Sorry for keeping on adding replies but this is a thread to answer questions after all.
I definitely have this concern too. What if I am ran over by bus? What if get bored of development a la Office Space?
It is one of the reasons why development and communication is open. If I disappear, hopefully the language goals and ideals have echoed to many developers who will be able to carry the torch.
That’s also why we have a core team and I actively delegate areas of the codebase that I have been the only person to work on to the other team members. In Elixir v1.5 there has been an effort in improving the Elixir compiler internals where I put little work exactly with this concern in mind. Overall the code is well tested and well documented.
And that’s also why I love initiatives like Elixir School and Elixir Forum, because they are run by the community and for the community, without any involvement of the Elixir team.
Finally, It is also one of the reasons why I said many times, including in this thread, that we can only add so much to the language:
A big language does not only fragment the community and makes it harder to learn but it is also harder to maintain. It is also why the language was designed to be extensible: so the community could build what is necessary without a push to make everything part of the language.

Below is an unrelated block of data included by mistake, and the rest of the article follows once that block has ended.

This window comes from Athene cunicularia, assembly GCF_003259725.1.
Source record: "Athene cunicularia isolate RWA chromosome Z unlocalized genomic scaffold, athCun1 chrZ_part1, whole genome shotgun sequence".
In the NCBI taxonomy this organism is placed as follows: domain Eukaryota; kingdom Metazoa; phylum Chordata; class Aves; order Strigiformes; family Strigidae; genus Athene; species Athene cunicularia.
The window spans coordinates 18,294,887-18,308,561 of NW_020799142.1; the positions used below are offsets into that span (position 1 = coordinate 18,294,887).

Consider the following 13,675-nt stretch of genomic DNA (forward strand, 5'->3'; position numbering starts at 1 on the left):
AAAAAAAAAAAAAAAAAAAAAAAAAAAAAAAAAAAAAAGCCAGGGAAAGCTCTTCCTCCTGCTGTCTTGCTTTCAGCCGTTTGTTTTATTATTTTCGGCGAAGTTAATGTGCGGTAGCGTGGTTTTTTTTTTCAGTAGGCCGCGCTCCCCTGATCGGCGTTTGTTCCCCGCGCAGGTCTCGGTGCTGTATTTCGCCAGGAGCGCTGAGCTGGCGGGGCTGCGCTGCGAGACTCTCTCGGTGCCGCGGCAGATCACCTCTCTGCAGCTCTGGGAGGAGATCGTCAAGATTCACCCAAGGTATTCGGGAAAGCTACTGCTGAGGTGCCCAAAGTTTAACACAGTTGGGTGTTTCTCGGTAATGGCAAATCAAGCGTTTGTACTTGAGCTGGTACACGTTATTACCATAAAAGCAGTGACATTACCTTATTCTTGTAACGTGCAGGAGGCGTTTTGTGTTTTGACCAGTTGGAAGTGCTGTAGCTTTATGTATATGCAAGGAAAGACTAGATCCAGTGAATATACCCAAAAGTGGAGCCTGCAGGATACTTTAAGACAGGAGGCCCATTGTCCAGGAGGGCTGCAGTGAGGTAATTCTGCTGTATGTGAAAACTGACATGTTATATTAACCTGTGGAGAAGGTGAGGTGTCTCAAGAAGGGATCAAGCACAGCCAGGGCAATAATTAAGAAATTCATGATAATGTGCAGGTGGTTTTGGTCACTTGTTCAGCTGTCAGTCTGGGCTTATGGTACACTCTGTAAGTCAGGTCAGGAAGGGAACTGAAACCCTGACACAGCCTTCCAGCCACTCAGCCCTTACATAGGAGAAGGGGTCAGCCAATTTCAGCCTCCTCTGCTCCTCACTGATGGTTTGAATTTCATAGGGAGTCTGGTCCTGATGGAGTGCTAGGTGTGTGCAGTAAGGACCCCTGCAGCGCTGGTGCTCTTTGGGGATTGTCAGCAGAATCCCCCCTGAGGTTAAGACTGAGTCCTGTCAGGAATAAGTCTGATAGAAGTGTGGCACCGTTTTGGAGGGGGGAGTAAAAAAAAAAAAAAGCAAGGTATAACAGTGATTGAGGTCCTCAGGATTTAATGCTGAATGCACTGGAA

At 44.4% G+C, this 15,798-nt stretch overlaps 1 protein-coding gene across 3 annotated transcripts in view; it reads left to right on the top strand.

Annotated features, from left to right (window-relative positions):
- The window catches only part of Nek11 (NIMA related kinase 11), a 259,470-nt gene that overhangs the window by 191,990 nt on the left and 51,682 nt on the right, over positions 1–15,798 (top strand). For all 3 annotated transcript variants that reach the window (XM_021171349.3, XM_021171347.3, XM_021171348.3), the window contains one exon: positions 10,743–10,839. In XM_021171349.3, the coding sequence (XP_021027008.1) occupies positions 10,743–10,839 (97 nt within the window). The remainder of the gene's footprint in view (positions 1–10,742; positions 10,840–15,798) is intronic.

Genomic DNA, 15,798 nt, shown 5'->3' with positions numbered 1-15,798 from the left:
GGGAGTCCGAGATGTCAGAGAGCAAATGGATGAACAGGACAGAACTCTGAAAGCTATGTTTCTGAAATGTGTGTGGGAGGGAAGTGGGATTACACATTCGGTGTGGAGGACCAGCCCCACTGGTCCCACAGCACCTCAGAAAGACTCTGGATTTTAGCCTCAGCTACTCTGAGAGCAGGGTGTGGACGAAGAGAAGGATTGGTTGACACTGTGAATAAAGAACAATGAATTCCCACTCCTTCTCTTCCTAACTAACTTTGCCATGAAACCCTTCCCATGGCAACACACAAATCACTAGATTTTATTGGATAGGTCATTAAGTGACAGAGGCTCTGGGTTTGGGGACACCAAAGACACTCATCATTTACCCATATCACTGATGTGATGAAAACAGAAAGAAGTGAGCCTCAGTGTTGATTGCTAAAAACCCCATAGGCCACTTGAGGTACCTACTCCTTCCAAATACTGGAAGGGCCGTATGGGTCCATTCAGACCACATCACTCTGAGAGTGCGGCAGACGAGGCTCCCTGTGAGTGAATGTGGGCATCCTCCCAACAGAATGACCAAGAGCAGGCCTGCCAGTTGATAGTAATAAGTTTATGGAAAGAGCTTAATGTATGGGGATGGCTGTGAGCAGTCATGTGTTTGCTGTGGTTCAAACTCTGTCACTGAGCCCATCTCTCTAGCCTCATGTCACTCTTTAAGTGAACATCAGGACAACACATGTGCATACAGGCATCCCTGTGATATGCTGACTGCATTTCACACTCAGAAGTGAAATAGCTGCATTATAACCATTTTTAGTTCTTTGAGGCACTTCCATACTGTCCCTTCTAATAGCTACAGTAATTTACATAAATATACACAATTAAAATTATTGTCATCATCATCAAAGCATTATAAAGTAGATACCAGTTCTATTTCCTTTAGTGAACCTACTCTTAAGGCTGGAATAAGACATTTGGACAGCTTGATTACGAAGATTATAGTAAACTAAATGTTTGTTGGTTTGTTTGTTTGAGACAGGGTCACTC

This leads me to the next topic.
For those who joined Elixir early on, it definitely has become harder and harder to participate in the language evolution. I don’t dispute that. However, I don’t think it is because of lack of communication, which hopefully I showed above is still on going and present, but because of many other factors:
- The language is no longer changing as rapidly so there are fewer opportunities to get involved
- The number of features we are adding to the language is reducing (as it should)
- The changes have become more focused and specialized (which requires more time investment to participate)
- The community growth means the more accessible issues are addressed really fast because there is always someone ready to contribute
- The community growth means discussions develop fast. If you join late, you will need to catch up on a big backlog (which is why I am very vocal about not side-tracking discussions)
When someone asks me how to contribute to Elixir, I always talk about the community and the ecosystem. That’s where the focus should be.